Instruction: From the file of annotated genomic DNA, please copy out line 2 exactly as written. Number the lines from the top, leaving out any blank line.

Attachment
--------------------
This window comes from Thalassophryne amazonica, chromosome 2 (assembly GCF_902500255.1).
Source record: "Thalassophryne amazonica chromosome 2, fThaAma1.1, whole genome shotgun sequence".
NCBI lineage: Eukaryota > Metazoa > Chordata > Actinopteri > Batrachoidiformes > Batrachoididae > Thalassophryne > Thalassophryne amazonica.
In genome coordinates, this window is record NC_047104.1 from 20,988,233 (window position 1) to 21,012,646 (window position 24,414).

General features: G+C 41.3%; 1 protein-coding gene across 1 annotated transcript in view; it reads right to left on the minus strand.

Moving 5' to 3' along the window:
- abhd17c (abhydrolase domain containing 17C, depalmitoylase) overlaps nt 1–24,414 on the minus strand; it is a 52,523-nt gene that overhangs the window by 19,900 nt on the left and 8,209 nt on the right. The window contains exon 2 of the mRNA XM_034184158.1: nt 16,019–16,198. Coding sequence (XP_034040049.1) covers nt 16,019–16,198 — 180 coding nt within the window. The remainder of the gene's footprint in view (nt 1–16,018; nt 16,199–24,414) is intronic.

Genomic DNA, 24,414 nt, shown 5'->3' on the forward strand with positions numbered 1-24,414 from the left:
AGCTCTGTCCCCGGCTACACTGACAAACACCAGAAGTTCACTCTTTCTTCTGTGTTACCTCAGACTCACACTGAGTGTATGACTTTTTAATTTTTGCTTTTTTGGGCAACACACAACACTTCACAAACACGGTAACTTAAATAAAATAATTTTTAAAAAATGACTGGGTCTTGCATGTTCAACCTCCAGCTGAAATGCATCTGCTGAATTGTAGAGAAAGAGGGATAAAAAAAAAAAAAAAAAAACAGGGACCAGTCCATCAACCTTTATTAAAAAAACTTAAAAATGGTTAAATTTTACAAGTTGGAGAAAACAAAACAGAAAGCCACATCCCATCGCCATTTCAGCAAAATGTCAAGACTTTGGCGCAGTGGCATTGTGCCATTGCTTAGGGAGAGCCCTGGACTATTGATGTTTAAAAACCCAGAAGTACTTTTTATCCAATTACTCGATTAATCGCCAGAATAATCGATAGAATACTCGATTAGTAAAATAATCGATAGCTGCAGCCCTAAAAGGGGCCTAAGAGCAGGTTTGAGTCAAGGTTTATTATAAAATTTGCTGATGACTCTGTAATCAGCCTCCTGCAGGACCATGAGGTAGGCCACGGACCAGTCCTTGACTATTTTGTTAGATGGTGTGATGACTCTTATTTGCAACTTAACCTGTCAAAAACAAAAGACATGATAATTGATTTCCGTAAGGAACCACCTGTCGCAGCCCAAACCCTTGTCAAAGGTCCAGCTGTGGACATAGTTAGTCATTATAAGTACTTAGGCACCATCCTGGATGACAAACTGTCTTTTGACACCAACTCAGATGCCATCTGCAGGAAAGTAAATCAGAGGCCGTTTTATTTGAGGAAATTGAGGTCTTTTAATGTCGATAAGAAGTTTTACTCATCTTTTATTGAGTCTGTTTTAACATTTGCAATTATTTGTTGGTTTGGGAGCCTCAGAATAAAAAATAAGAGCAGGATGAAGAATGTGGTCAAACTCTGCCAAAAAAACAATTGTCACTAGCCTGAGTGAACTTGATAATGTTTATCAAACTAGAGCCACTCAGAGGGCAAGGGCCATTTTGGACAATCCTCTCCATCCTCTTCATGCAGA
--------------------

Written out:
Source record: "Thalassophryne amazonica chromosome 2, fThaAma1.1, whole genome shotgun sequence".